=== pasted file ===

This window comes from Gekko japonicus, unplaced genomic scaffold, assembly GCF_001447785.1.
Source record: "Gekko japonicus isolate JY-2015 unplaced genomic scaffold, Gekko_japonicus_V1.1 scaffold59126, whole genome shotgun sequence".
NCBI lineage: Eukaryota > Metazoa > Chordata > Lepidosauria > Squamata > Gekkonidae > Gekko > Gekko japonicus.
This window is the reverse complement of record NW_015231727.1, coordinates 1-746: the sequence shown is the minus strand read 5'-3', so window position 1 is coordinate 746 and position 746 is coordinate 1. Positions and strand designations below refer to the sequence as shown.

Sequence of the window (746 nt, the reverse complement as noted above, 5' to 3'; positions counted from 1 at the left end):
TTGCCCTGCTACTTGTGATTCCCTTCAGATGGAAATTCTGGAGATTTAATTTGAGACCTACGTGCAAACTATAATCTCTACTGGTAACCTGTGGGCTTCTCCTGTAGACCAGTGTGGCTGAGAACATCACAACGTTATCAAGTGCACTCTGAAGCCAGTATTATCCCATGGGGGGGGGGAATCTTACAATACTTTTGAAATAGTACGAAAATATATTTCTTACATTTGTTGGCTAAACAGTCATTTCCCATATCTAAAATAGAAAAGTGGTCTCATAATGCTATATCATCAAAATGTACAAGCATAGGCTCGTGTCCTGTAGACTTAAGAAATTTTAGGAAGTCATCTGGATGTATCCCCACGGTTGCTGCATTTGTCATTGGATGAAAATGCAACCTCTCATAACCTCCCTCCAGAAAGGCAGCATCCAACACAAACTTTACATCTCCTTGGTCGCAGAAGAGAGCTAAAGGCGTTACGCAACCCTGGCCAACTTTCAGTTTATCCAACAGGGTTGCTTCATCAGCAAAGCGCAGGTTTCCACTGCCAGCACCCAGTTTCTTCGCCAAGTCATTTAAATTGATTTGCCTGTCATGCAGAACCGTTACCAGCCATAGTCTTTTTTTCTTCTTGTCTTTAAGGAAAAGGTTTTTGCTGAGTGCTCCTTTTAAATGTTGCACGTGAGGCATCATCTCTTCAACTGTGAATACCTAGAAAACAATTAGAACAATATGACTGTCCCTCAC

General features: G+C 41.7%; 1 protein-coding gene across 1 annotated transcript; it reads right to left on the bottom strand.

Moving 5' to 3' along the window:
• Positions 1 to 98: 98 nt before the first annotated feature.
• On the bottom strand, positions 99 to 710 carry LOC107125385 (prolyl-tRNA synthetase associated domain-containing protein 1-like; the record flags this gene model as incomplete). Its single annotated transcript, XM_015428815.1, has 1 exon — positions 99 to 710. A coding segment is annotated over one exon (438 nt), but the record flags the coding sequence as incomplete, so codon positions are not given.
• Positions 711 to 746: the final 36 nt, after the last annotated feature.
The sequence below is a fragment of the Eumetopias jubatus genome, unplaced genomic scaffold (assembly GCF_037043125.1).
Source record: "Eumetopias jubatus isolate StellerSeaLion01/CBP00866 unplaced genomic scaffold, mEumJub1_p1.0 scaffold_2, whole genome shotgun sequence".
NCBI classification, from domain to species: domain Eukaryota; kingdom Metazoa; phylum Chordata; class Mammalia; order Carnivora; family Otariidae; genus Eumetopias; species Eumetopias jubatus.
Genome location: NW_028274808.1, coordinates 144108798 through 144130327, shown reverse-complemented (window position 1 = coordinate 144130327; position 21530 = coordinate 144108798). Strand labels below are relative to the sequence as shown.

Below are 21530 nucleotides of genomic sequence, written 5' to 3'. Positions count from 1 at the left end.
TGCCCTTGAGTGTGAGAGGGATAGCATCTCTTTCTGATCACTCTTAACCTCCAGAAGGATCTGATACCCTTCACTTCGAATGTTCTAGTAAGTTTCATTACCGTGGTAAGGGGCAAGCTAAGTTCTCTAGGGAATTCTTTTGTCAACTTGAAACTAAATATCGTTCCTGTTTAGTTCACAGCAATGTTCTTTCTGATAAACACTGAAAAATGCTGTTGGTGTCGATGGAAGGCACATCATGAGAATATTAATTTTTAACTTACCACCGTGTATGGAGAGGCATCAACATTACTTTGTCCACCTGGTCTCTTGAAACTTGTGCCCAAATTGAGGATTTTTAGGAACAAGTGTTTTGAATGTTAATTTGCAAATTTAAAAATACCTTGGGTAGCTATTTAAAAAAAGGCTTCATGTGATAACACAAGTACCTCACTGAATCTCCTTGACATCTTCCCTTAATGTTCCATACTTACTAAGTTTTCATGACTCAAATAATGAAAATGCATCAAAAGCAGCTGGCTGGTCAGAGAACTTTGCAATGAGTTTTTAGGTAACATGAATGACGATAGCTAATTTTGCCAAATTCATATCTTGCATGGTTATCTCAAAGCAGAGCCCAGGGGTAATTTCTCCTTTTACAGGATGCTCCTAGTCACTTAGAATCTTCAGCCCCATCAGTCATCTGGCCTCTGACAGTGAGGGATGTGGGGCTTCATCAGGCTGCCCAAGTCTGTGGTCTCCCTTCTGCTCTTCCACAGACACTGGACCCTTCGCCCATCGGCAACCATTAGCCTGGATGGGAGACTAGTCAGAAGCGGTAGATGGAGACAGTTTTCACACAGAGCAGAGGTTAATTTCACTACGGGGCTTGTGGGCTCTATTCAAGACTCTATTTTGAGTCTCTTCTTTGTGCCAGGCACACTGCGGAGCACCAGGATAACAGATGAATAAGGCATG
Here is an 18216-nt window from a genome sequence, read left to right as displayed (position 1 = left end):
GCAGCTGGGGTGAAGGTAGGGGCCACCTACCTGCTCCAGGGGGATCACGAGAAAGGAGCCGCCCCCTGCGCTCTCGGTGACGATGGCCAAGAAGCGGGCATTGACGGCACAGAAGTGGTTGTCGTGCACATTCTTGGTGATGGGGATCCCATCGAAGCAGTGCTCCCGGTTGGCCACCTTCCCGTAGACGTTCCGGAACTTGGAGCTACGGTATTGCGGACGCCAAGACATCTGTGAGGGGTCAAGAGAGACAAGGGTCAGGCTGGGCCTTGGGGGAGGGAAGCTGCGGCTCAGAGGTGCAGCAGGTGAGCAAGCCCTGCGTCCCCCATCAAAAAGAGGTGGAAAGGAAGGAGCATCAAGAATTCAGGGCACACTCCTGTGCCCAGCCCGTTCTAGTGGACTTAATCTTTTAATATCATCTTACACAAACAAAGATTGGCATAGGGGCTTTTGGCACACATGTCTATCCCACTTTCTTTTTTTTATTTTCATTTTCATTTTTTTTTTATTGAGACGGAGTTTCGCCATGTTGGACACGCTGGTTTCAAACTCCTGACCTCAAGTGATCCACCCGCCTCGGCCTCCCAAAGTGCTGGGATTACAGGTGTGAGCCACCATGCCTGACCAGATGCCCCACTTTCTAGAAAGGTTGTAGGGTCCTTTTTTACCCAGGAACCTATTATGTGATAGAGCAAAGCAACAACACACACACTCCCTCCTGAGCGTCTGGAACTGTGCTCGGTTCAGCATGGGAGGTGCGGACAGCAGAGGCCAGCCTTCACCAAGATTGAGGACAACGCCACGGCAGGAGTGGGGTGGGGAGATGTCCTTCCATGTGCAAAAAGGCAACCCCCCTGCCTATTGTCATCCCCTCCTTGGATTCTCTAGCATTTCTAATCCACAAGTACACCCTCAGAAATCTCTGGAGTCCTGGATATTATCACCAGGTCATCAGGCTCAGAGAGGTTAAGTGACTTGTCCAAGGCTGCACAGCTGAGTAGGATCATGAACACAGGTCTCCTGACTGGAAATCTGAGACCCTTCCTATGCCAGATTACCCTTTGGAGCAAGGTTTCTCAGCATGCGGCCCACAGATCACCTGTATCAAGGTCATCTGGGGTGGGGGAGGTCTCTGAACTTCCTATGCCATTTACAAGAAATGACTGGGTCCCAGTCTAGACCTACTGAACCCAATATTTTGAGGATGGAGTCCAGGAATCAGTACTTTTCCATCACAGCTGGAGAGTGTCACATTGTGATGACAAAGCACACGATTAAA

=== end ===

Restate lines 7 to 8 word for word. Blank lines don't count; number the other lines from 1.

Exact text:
General features: G+C 41.7%; 1 protein-coding gene across 1 annotated transcript; it reads right to left on the bottom strand.

Moving 5' to 3' along the window: